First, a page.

The ‘golden age of the jackpot’ is here with a $940 million Mega Millions lottery. If only it weren’t so hard to win
Tonight, $940 million is up for grabs in the latest Mega Millions jackpot drawing. It’s a number that’s enough to help beat the January blues and possibly, like Charlie’s grandfather in Charlie and the Chocolate Factory, get us all out of bed and down to a corner store or gas station in hopes of buying a bit (or a lot) of luck.
It’s hard to conceptualize a number that high, and that’s partly the point. The enormous winnings—the sixth-largest jackpot in history—are part of the “golden age of jackpots,” as the Associated Press calls it. It’s not just Mega Millions putting more on the line; these days, lotteries are more mega than usual.
November’s Powerball prize was the largest jackpot in history: a record-breaking $2.04 billion. The sum surged after 40 consecutive drawings without a winner. And last summer, over $1 billion was on the line in the nation’s third largest Mega Millions jackpot.
All the largest jackpots in U.S. history are quite recent, dating back only to 2016. As the AP explains it, both Mega Millions and Powerball officials implemented rule changes in the mid-2010s that made jackpots difficult to win, thereby increasing the jackpot amount over time and enticing more people to buy lotto tickets in hopes of defying the odds. Powerball also introduced a third weekly drawing last year, making the jackpot heftier as more people participated and lost.
The current Mega Millions jackpot, last drawn on Tuesday, has seen 23 drawings without a grand prize winner. Maybe that’s because the odds of winning are one in 302.6 million.
That’s roughly around the same odds of July’s $1 billion-plus Mega Millions jackpot: one in 302.5 million. As Fortune’s Chris Morris points out, the U.S. population is just under 333 million. Even the odds of getting hit by lightning are better than winning the lottery.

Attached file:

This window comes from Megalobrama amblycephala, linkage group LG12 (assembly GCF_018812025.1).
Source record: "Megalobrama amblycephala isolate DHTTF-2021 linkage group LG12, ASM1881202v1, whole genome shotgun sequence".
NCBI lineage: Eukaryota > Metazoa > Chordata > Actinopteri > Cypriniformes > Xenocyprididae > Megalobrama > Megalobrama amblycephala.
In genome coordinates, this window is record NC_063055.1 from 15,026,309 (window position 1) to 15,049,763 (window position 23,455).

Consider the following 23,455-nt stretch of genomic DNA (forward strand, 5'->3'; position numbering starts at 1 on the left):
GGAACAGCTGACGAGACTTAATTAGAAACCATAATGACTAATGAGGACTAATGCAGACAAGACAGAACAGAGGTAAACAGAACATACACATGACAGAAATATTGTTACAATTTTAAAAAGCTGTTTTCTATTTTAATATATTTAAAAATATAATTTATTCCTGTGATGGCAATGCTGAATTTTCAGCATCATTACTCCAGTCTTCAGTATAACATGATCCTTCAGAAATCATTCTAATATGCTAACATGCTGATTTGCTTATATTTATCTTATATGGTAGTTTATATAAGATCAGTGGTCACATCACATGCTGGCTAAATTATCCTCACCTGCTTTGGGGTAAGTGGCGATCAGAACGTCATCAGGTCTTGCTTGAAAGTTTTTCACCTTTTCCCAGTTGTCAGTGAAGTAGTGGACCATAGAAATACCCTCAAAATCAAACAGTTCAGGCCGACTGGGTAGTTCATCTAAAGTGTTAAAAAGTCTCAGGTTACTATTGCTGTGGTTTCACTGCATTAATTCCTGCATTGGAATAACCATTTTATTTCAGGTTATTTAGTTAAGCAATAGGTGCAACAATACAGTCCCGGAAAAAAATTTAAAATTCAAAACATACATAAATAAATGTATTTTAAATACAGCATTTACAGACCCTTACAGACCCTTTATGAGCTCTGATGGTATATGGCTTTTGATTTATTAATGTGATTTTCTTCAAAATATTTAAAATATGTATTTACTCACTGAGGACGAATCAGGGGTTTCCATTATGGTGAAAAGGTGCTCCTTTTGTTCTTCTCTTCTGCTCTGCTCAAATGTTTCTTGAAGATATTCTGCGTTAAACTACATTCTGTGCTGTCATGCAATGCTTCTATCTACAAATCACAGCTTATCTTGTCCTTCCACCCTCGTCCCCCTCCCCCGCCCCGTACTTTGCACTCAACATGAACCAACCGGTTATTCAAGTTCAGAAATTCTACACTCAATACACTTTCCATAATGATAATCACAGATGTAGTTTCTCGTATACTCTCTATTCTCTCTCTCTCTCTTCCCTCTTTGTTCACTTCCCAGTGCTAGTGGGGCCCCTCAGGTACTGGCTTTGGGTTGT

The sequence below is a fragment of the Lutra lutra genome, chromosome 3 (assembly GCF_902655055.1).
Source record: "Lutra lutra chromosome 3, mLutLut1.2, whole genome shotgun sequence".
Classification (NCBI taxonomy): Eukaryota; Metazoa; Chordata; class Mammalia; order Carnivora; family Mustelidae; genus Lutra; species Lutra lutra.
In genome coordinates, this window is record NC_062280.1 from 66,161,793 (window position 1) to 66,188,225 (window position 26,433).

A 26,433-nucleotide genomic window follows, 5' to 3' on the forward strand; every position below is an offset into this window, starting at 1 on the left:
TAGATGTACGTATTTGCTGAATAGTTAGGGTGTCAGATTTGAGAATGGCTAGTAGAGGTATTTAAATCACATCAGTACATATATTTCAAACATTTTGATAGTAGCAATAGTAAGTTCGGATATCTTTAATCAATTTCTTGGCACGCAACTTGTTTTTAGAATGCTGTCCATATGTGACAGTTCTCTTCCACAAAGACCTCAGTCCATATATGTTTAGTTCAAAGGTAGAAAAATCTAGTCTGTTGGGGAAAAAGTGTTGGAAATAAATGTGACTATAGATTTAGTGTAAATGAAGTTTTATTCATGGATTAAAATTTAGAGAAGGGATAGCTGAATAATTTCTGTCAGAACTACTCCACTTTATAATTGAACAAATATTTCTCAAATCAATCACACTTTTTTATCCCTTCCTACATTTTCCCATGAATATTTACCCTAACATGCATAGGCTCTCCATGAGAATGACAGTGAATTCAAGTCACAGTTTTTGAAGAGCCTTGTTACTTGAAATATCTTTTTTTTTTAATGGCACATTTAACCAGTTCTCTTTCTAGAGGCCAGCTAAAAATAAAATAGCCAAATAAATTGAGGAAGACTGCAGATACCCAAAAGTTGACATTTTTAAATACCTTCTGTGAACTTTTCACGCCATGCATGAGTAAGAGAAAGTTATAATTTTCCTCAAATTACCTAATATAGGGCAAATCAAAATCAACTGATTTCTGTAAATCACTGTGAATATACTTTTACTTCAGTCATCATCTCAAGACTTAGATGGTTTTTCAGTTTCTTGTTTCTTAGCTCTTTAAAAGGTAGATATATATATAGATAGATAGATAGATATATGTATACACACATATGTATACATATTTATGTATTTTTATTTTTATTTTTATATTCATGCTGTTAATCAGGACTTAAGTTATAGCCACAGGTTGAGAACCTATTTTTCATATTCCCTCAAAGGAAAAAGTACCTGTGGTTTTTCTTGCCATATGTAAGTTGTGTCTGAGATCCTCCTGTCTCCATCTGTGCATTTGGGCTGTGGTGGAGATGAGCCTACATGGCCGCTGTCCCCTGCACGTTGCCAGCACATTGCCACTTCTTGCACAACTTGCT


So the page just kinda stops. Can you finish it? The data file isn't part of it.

The ‘golden age of the jackpot’ offers financial escapism
A looming recession and rising inflation have left many people seeking financial security these days. Despite last year’s relatively sturdy job market, Americans had to dip into their pandemic savings as the experience economy resumed and the cost of living rose. Even as inflation slowly ebbs, consumer confidence is down, the Conference Board Consumer Confidence Index finds: In October only 17.5% of consumers said business conditions were good, and 23.3% said they expected conditions to worsen in six months.
Even the upper middle class has been feeling financially anxious. “For some households who are doing well and who are financially better off than they were in 2019, they are nonetheless seeing that financial buffer decrease,” Wendy Edelberg, senior fellow at Brookings, told Fortune last spring.
It’s fueling a fascination with winning the lottery, which Americans hope will save them from their economic despair and help revive the middle class’s golden era. The interest during Powerball’s jackpot spiked so much that local broadcasts reported on frustration with glitches in ticket machines, potentially linked to an inundation in sales, Fortune’s Steve Mollman reported. (Although more people are buying tickets, they’re buying fewer of them for each drawing than they did about six years ago.)
“Lotteries have become an alternative mechanism of social mobility—a way of achieving financial success in an economy that’s increasingly bereft of those opportunities,” Jonathan Cohen, a Ph.D. candidate at the University of Virginia who’s completed a dissertation on American lotteries, told Bloomberg back in 2018. “There’s an understandable belief that the economy is rigged and your best chance of making it out and getting rich is through the lottery, not through your job or savings.”
Not that any of these jackpots are actually as big as they appear to be. If winners opt for the cash payout instead of the 29 years in annuity, which they usually do, they take home way less. If someone wins the Mega Millions tonight and does just that, they’ll bank less than half of the projected prize at $483.5 million. That’s all before taxes, which vary by state.
But that’s still a pot of gold—even if it is more difficult to strike gold as of late.
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